“Sen. Blumenthal’s letter came after an international airline conference last month in Miami, where several executives of large North American airlines said they and their peers were being careful to limit service increases amid cheap fuel to protect profit margins. The letter urged the Justice Department to ‘investigate this apparent anti-competitive conduct potentially reflecting a misuse of market power, and excessive consolidation in the airline industry.’ ”

Sen. Charles Schumer, D-N.Y., said in a statement, “It’s hard to understand, with jet fuel prices dropping by 40 percent since last year, why ticket prices haven’t followed. We know that when airlines merge, there’s less price competition. What we need now is a top-to-bottom review to ensure consumers aren’t being hurt by industry changes.”

But the airline industry contends that its members are holding the line on prices.

In a statement, the industry group Airlines For America said it is “confident that the Justice Department will find what we know to be true: our members compete vigorously every day, and the traveling public has been the beneficiary, as the DOT’s own data shows that domestic fares are down in 2015.”

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Militants Stage Series Of Deadly Attacks In Egypt’s Sinai Peninsula

By Brian Naylor on July 1st, 2015 | Last updated: July 1, 2015 at 5:03 pm

Militants launched a number of deadly attacks on checkpoints in Egypt’s Sinai Peninsula early Wednesday. A group linked to the so-called Islamic State claimed responsibility.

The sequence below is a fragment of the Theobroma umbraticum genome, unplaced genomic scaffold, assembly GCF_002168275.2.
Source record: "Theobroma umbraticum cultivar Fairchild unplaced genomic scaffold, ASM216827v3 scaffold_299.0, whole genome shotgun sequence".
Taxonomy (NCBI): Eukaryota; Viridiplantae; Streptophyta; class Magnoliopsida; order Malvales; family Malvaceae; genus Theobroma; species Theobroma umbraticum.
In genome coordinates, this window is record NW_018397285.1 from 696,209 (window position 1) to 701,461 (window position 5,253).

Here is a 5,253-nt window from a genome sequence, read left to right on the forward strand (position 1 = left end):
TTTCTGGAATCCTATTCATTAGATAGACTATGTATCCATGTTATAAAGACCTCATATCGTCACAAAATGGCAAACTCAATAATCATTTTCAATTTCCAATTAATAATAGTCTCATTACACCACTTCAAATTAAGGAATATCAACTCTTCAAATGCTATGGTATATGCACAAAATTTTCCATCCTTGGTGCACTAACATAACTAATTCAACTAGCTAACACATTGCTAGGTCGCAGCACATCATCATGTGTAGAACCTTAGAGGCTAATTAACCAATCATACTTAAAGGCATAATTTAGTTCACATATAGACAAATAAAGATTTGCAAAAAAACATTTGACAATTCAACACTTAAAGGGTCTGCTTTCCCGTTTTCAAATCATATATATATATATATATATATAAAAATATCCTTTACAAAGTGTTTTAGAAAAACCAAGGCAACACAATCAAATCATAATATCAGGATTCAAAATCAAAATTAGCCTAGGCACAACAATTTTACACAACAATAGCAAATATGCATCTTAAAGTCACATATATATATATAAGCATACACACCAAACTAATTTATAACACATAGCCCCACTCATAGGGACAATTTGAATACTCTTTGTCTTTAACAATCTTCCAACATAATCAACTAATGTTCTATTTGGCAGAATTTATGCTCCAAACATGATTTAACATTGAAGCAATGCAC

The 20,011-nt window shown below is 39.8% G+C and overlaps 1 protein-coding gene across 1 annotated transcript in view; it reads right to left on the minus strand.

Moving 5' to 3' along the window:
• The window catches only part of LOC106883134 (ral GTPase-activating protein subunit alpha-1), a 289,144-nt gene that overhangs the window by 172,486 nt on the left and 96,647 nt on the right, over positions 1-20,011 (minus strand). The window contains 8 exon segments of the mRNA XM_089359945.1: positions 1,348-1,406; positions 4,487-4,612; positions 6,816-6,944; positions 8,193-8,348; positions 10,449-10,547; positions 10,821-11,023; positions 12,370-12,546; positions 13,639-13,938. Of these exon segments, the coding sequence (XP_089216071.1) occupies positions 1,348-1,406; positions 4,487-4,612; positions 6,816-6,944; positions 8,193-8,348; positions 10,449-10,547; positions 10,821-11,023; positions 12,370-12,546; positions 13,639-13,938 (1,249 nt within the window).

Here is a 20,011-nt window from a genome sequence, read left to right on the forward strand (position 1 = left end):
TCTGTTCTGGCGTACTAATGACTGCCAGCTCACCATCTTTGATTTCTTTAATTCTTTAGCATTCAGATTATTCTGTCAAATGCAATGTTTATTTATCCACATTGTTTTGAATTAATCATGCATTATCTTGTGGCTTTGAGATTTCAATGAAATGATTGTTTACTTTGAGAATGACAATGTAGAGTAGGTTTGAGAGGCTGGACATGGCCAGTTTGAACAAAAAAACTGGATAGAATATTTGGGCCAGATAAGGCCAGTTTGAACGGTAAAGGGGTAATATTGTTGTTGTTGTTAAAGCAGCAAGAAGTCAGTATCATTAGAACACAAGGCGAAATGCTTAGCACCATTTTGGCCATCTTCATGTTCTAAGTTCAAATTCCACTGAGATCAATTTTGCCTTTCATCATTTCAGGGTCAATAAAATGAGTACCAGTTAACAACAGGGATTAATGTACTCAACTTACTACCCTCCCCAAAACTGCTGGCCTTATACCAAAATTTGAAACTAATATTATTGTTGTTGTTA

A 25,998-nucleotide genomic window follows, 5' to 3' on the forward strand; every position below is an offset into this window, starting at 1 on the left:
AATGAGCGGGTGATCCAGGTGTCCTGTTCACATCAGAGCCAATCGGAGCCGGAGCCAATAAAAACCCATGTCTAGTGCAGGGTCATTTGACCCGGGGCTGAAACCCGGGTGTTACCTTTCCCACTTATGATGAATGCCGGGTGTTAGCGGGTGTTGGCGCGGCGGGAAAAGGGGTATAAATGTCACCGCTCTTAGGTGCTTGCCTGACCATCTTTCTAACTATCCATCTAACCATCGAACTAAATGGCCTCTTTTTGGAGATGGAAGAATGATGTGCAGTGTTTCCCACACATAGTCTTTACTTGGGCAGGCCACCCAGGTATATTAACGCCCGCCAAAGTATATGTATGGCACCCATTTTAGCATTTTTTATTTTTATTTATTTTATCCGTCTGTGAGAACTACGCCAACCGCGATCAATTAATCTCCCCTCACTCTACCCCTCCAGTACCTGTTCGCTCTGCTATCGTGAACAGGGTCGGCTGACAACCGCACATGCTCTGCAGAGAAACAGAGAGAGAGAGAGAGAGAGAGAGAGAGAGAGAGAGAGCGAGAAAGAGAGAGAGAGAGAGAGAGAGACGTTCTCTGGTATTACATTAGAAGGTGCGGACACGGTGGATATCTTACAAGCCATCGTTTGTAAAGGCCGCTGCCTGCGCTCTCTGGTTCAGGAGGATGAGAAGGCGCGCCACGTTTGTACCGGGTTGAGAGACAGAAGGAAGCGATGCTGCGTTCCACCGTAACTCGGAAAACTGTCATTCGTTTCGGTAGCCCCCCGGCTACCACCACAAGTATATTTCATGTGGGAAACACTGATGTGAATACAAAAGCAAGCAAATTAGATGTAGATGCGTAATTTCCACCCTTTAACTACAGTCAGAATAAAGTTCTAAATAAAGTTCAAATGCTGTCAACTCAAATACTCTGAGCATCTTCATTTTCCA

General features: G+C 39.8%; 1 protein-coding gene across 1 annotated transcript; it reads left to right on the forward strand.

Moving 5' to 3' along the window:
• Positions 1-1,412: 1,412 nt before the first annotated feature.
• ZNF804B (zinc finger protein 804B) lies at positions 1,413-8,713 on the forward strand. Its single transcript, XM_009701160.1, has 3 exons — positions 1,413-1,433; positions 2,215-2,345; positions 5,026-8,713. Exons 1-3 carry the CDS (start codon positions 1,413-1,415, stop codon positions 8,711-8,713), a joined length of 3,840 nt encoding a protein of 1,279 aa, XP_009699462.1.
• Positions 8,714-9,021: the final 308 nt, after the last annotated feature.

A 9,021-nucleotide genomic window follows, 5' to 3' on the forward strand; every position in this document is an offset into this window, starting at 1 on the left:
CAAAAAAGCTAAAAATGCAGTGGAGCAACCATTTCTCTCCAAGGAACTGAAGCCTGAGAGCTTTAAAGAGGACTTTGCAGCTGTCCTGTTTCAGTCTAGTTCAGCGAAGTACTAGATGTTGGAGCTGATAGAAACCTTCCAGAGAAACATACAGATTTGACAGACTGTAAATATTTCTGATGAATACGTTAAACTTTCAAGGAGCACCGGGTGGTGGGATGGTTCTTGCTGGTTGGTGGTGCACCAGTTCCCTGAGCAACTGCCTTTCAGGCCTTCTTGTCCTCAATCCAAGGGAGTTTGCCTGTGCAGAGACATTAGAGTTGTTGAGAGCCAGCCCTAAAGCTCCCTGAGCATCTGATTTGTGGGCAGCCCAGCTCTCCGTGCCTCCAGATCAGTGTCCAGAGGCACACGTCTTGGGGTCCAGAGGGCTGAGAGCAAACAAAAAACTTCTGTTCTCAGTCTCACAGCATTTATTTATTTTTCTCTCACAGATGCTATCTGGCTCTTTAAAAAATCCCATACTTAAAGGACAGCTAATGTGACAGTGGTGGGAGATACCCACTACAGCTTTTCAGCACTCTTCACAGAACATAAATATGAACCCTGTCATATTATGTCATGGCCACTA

Merrit Kennedy filed this report from Cairo for Newscast:

“In Egypt, militants launched a coordinated series of assaults in the restive north Sinai peninsula. The military says 17 soldiers were killed, though local security officials earlier in the day said more than 50 soldiers were killed.

“More than 70 militants hit at least five checkpoints in the early hours of the morning, setting off hours of deadly fighting between the soldiers and the militants. The military targeted groups of attackers with warplanes, according to military statements.

“The coordinated attacks on the checkpoints were later claimed by the Sinai affiliate of the self-described Islamic State.

“In a televised statement, Egypt’s armed forces vowed to root out terrorism from the Sinai, where a burgeoning insurgency has survived and even grown in the face of a major military campaign.”

The Washington Post says North Sinai “has been the site of heated battles between Egyptian government forces and militant Islamists for years.”

It adds that “attacks have been increasing in frequency since the military backed the ouster of Islamist President Mohamed Morsi in July 2013. According to some military experts, the attacks also have been increasing in sophistication.”

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Recreational Marijuana Is Now Legal In Oregon

By Lucy Perkins on July 1st, 2015 | Last updated: July 1, 2015 at 6:03 pm

Recreational marijuana is legal in Oregon as of today.